“Belfast”

MOVIE REVIEW: “Belfast” stars Jude Hill (Magpie Murders [TV series], Mandrake), Lewis McAskie (Here Before, Stranger with a Camera), Caitriona Balfe (Ford v Ferrari, Outlander [TV series]), Jamie Dornan (Fifty Shades of Grey, The Fall [TV series]), Judi Dench (Skyfall, Notes on a Scandal), and Ciarán Hinds (The Woman in Black, Harry Potter and the Deathly Hallows: Part 2). It is written and directed by Kenneth Branagh (Thor [2011], Henry V).

Set in late 1960s Northern Ireland, a small family tries to navigate the perilous times of the Troubles.

“Belfast” has the look of a black-and-white “Jojo Rabbit.” Just without Hitler. No? Maybe it’s just me.

I had relatively high hopes for this one. Sure, it’s up for the Academy Award for Best Picture, but since when do we let that tell us what’s the best? (That nomination is more so a means for us to figure out how out-of-touch this Academy actually is). I was more so interested by the promotionals for it; something about a kid growing up with a harsh backdrop of war appeals to me. In the case of “Belfast,” it’s the Troubles of Northern Ireland in the late 60s, where there was division between the Protestants and Catholics. A real life event I knew nothing about, and was all the more intrigued upon viewing.

Essentially, “Belfast” is a slice of life flick. It’s told through the lens of a kid who’s simply trying to deal with matters of childhood amidst such adult travesty. The journey he takes is full of moments that made me smile, lightly chuckle, and sit back in sullenness. There’s plenty to learn in such a troubling time such as that (or any war/battle for that matter), with the biggest themes tackling equality (or the attacking of your neighbor because they are a different denomination) and heritage. Kenneth Branagh, the writer/director of this, grew up in Ireland during the Troubles. He’s gone on to say this is his most personal film, and it feels as such.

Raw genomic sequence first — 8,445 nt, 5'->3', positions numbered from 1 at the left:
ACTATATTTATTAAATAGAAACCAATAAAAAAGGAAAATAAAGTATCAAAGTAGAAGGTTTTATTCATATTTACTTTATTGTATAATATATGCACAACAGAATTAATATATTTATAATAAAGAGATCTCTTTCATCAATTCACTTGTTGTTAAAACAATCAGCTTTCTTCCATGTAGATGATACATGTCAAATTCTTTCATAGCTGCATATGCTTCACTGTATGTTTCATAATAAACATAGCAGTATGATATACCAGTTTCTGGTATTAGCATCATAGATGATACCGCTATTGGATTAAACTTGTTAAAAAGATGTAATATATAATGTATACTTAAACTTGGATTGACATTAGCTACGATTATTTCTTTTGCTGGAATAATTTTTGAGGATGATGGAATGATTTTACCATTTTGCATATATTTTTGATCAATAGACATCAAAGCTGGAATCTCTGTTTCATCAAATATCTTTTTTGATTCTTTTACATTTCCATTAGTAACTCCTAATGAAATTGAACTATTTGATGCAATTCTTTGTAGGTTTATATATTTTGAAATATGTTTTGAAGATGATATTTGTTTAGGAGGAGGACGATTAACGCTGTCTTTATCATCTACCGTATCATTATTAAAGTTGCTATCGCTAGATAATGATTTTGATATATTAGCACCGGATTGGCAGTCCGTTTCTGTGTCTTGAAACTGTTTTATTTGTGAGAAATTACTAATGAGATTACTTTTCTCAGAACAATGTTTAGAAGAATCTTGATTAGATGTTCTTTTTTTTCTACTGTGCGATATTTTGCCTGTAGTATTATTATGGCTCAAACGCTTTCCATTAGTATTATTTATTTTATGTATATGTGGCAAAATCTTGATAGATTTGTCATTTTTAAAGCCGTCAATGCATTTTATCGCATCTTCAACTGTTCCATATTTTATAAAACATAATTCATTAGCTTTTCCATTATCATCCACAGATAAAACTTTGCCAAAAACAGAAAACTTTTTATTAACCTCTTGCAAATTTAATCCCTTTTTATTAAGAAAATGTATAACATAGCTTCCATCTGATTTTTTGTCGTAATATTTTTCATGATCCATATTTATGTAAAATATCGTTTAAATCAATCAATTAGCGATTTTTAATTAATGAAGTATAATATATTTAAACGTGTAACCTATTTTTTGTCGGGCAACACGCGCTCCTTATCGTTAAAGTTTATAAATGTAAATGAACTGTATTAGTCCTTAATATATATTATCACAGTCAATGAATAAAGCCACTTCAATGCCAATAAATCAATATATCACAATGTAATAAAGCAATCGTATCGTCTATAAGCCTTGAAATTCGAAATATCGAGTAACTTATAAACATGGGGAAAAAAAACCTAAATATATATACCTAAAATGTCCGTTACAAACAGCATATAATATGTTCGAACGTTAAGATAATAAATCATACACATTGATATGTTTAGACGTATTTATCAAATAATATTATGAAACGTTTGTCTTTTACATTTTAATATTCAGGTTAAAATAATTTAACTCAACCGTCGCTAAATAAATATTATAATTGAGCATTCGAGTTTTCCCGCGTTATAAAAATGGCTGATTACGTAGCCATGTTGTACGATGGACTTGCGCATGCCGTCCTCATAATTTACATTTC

The ensemble that fills this picture is quite wonderful. I have a feeling that Jamie Dorman is on the rise (since putting away the “Fifty Shades” role), and his part as the patriarch of this family is done nicely. He and Judi Dench were the only faces I recognized in this, and I preferred it that way. It made the cast feel real, and with a story that is very much biographical it works. I felt a closeness between them all, which made the choice of whether to split the family up (in an attempt to escape the Troubles) all the more difficult. You want to root for these people, and not just them, but the town in general. It’s a tragic thing to see these people endure, and it kind of reminds me of what’s going on in the world today with Ukraine. There’s no civil war over there, but there is certainly a war no one asked for, with innocent lives being put out. Horrible, horrible stuff.

Branagh shows the beauty found in the few hopeful moments. I liked Buddy’s (Hill) crush on a girl in school; that aspect kept things light in the midst of a tense backdrop. His overall vision captured with this movie is pretty sleek. It’s like a time capsule of youth, and how important it is to hold on to what you have (and never forget where you came from). I wasn’t necessarily wowed in a Best Picture nominee sense, but I did enjoy what I saw, and found it to be an endearing, small film experience to take part in. Not to mention the great soundtrack that consisted mostly of Van Morrison songs (I was not aware he was Irish).

“Belfast” is a personal film. One that gives us a peek into history, while stressing the importance of family, brotherhood, and love. I don’t think it’ll win Best Picture (who is to say though), but it’s nice to see something of a love letter make it into the nominees. We look for stories that pull us into the world of the filmmaker, and Branagh did just that. If you’re interested by the trailer below, I recommend it. Though it’s not the grandest piece of cinema, it certainly is lovely. FINAL SCORE: 88%= Juicy Popcorn

Here is the trailer:

One response to ““Belfast”

  1. Pingback: March Movie Rankings | Juicy Reviews·

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